There is no denying the fact that Bangladesh has made much progress in the power sector in the last one decade. Even then there are a few questions on some of the activities of the authorities. The government has repeatedly claimed that there is no shortage of electricity production in the country. But people, especially the people residing in the rural areas, often need to face interruption in the supply of electricity. On the other hand, the price of per-unit electricity is a prime concern for the people belonging to middle and lower economic class. Mentioning this problem M Tamim, Professor and Head of the Department of Petroleum and Mineral Resources Engineering, Bangladesh University of Engineering and Technology (BUET), stated, “The government has showed success in the field of power, but it may not assume that consumers are hundred percent happy. If we talk about energy security for the power, it can be defined in three ways – affordability, availability and accessibility. There is availability and has problems in accessibility but it is not defined to what extent power is affordable and there is no discussion on it till now.” Apart from this, Dr. Ijaz Hossain, Professor, Department of Chemical Engineering, Bangladesh University of Engineering and Technology (BUET), focused on some other problems of the concerned authorities. He said, “Although the government has ensured huge development in terms of power generation and power penetration, but it has not become sustainable and the policy is not perfect. The government has not devised any concrete plan on the captive power generation till now just because of the lack of reliable power generation. Then how will you bring them in? Do you want to reach the 2041 target depending on domestic use? The government is showing a dream of industrial development, but captive power users are remaining out of purview, and then how will you pick up money?” In addition, he raised another important question about the qualified human resource in the power sector. He said, “Bangladesh has huge lack of skilled manpower and managers in energy and power sector. We have to focus on creating technically knowledgeable and skilled managers. We even do not have enough managers to operate a 1200-MW power plant.”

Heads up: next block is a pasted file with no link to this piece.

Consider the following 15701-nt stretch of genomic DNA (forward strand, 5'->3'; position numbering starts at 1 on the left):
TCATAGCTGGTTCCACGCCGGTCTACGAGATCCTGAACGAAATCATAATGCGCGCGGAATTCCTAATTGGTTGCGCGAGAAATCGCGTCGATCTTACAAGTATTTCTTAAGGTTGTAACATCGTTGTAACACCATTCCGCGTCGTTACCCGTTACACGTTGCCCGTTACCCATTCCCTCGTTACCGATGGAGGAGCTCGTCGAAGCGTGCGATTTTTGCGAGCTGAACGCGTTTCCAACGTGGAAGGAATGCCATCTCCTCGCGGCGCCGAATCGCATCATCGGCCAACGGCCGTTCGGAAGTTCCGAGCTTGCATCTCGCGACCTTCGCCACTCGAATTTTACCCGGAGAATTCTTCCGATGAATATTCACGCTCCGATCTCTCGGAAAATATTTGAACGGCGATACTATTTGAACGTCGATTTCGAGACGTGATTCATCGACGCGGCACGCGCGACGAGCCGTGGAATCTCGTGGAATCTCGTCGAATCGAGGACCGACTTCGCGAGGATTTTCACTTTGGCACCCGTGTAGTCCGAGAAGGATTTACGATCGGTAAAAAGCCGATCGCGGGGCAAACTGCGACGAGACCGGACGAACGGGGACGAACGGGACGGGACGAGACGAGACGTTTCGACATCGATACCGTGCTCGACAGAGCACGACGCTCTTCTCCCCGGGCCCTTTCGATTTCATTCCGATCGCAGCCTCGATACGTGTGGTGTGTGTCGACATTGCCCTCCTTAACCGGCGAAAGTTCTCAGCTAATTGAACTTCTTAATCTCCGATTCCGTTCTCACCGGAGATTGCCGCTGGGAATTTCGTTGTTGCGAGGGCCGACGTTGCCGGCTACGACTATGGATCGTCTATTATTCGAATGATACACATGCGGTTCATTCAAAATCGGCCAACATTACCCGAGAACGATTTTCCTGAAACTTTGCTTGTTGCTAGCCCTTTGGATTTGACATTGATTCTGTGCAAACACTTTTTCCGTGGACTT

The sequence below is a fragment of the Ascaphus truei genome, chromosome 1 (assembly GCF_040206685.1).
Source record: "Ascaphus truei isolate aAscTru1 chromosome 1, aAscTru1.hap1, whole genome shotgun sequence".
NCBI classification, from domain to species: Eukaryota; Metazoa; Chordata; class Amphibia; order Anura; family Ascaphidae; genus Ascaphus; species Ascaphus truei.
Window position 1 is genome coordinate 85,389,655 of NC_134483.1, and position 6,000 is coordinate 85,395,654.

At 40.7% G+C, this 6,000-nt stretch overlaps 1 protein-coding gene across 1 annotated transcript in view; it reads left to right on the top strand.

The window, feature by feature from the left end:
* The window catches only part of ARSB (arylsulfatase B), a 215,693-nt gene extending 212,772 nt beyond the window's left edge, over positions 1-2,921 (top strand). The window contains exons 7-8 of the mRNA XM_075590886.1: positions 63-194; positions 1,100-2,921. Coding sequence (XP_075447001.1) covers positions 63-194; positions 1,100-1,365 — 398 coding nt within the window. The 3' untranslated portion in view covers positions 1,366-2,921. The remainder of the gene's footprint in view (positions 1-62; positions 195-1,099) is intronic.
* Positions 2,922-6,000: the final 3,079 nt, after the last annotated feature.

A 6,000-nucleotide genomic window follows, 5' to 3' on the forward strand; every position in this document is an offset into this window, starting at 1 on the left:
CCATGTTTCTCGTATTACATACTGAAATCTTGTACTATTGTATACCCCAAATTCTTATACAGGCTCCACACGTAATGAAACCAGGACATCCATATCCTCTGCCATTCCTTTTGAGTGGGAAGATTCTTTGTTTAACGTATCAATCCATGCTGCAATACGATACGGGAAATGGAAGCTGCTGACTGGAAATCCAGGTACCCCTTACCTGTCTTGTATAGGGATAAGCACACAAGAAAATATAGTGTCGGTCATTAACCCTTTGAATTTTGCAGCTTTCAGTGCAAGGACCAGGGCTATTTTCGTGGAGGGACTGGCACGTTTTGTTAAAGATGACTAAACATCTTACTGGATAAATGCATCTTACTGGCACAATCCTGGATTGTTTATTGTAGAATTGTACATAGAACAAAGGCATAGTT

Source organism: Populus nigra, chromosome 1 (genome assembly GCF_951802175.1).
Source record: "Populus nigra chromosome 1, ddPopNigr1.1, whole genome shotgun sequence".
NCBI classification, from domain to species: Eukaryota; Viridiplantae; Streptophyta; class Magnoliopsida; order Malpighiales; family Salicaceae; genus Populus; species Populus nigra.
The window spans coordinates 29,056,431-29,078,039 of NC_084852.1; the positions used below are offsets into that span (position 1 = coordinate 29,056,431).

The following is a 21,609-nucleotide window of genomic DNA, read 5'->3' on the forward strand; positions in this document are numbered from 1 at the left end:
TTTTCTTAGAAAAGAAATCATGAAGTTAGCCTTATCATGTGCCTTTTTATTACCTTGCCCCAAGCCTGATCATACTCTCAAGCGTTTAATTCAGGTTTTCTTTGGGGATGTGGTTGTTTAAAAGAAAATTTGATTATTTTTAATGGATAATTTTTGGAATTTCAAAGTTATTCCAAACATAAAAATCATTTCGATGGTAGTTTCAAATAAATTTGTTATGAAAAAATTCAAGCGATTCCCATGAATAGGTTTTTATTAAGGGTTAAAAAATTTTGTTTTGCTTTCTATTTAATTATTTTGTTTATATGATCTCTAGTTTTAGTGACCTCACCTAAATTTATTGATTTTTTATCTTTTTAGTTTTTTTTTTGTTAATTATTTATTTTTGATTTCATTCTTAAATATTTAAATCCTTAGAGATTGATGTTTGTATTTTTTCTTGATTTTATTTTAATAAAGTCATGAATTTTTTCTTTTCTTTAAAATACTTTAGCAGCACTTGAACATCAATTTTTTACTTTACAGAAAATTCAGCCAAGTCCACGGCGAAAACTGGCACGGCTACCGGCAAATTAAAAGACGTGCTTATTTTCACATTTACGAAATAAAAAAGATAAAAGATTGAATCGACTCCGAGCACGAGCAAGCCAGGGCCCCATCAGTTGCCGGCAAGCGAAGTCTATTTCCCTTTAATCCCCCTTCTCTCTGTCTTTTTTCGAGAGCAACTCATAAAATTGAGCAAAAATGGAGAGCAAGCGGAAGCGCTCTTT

Dr Ahmad Kaikaus, Secretary, Power Division, Ministry of Power, Energy and Mineral Resources, came up with the answers of the questions which were raised on the table. He first cleared government’s position about load-shedding and said, “We call it load-shedding when we stop power supply because of our limitation, but we are not showing any load-shedding (in official data) because now we do not have that limitation. It is the difference between you (analysts) and us. There are some localised problems which we cannot call load-shedding.” Though, he confessed that a little load-shedding remains in two northern districts. While clarifying the reason behind this he said, “We officially admit that there is some kind of load shedding in Rangpur and Rajshahi regions which are actually forced load shedding because of low voltage caused by Barapukuria coal-based power plant shutdown.” He further added, “It is true that load shedding is taking place in some places, even people are being harassed in some cases, but the government and its concerned departments are putting their best efforts to address these problems. Natural calamity is a major factor associated with interruption in electricity supply. We are trying to strengthen the distribution line.” Dr. Kaikaus thinks that affordability is no longer an issue though power tariff was hiked eight times in the last 10 years. “I personally think that people are happily paying the increased tariff as their first priority is accessibility, not affordability,” he added.

In his concluding speech Nasrul Hamid, State Minister, Ministry of Power, Energy & Mineral Resources, admitted that there are some problems and expressed his hope of overcoming these hurdles. He said, “There is no end of demand. Per capita power consumption is now 500Kwh, but for any mid-income country it should be 1,200Kwh to 1,500Kwh. We have to go a long way if we want to be a well-off nation.” The minister wants to give importance to the usage of daylight more and make electricity affordable to the consumers’ level. He identified unplanned urbanisation around the country as a big challenge for uninterrupted electricity supply. Without any future plan, the country has been experiencing a mushrooming growth of industries in different areas. Entrepreneurs of such industries want uninterrupted electric supply for their establishment which is actually not possible. Planned residential areas like Gulshan, Banani and Baridhara have turned into commercial areas, making it difficult to meet the electricity demand. “From now on, power distribution companies must be strict that they will not give power connections to industries outside planned industrial zones. Other ministries should join our future planning for development. Other cities near Dhaka should be well-planned as well. Detailed Area Plan (DAP) should not be only for Dhaka. It should be for the entire country. Otherwise, planning will be difficult and providing utility will be costly,” he concluded.

Well, when development in any sector goes on, there will be some challenges and successes as well. Sometimes, the authorities cannot realize the challenges and mistakes they do in the process. That is where media can play a role. A news outlet brings different opinions together and provides an opportunity to the policymakers, experts and other stakeholders to share their thoughts. The daily sun, through arranging such a roundtable discussion, has done that job successfully.